Town sues over lost tax revenue from state-owned property at Hampton BeachBy JASON SCHREIBER
Union Leader Correspondent
February 15. 2018 9:10PM
HAMPTON — After months of threatening legal action, the town of Hampton has filed a lawsuit accusing the state of failing to pay its fair share and saying local taxpayers have been getting stiffed for too long.
The five-count suit signed by Town Manager Fred Welch raises concerns related to maintaining Ocean Boulevard, parking revenues, the town’s costs for fire, police and public works and how much the state gives the town through rooms and meals taxes.
The 17-page lawsuit filed Wednesday in Rockingham County Superior Court also noted that the value of state-owned property exempt from property taxes is approximately $69.7 million. If taxed, the town claims it would get about $1.2 million in annual revenue.
“The state is unjustly enriched by generating millions of dollars in revenue at both the Hampton Beach State Park and at other state facilities in Hampton and by paying very little of such revenues to the town of Hampton for the extraordinary level and attendant costs of the municipal services that are required to meet the demand for same that are generated by the state’s operations in Hampton,” the suit said.
The town says it costs about $500,000 for extra police at the beach during the summer. The town’s population is about 15,000, but soars to nearly 100,000 or more during the summer because of Hampton Beach State Park, the suit said.
Based on an arrangement in 1933 when the town deeded a large portion of Ocean Boulevard at Hampton Beach to the state. the town says the state is responsible for reconstruction and maintenance of Ocean Boulevard and the sidewalks that are “within the layout of the Ocean Boulevard right of way.”
But the suit says the state has “long taken the position that it does not maintain the sidewalks on the Ocean Boulevard right of way or any other sidewalk on state property within Hampton, although it recently has plowed snow from the east side sidewalk of Ocean Boulevard and whenever anyone is injured from defect on said sidewalks the state refers the injured party to the town rather than admitting even the possibility of liability on its part.”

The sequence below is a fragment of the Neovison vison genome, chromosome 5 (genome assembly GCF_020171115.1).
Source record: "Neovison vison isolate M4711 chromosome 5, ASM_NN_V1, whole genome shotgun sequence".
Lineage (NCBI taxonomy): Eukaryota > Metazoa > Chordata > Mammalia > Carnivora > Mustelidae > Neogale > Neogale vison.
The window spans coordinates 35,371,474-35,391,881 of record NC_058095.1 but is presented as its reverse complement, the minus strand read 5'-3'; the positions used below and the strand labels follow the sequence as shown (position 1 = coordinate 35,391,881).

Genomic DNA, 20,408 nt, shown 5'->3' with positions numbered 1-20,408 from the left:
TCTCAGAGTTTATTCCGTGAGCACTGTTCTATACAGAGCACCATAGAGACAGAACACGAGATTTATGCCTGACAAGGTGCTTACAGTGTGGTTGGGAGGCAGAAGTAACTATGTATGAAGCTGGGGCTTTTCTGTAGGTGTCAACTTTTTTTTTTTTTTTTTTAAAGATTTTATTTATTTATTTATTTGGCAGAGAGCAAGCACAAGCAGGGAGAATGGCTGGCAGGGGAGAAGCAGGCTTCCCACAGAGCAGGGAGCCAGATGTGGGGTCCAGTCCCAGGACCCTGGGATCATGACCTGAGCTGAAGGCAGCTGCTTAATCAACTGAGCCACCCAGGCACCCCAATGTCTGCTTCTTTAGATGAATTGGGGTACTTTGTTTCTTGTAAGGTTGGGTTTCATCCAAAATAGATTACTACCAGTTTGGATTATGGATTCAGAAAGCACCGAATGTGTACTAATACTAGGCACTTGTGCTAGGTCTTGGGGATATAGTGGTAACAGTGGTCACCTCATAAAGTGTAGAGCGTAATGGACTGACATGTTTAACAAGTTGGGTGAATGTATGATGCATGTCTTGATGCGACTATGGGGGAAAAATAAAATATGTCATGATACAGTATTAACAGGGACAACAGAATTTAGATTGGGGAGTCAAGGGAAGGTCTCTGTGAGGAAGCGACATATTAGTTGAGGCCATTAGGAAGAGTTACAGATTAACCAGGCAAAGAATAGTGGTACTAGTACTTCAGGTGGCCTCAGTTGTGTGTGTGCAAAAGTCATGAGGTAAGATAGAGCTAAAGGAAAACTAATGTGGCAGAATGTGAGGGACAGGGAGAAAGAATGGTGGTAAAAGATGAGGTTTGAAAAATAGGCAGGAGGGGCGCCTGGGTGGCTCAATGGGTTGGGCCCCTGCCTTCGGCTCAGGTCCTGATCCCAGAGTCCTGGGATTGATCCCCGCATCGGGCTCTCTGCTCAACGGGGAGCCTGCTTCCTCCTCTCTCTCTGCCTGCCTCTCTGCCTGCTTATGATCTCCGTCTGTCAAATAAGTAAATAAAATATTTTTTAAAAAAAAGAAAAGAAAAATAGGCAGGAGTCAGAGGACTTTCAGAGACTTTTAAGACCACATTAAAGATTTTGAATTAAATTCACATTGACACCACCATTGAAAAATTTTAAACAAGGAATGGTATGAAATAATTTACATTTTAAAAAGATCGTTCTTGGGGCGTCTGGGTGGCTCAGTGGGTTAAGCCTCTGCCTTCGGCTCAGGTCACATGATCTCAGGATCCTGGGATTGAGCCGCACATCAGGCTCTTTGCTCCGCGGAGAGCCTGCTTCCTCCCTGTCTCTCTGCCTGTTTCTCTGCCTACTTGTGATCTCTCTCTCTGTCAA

The suit also mentions the civil case brought by Karen Weinhold, who along with her husband, was awarded $9 million by a jury last month after she was injured in a pedestrian accident in 2014: “the town was dismissed as a liable party on summary judgment and the state was found 40 percent liable for the plaintiff’s injuries due to the state’s breaches of duty.”
Among other things, the town wants the state to properly maintain and repair sidewalks on both sides of Ocean Boulevard, accept responsibility for the crosswalks on Ocean Boulevard, and remediate the draining of water that runs off the roadway onto sidewalks and private properties.
Spokesmen from the offices of Gov. Chris Sununu and the Department of Transportation referred questions on the suit to the Attorney General’s office, which could not be reached for comment.
The town is also targeting parking areas associated with a playground maintained through local tax dollars. The town argues it’s entitled to some of the $2.2 million the state collects in parking revenue annually from Hampton Beach State Park property.
The suit says the formula in a state law requiring the state provide 40 percent of net income from the meals and rooms tax to municipalities is unconstitutional because it’s based on its year-round population, not the summer population.
The state must be served with the suit by April 1 and will have 30 days to file a response.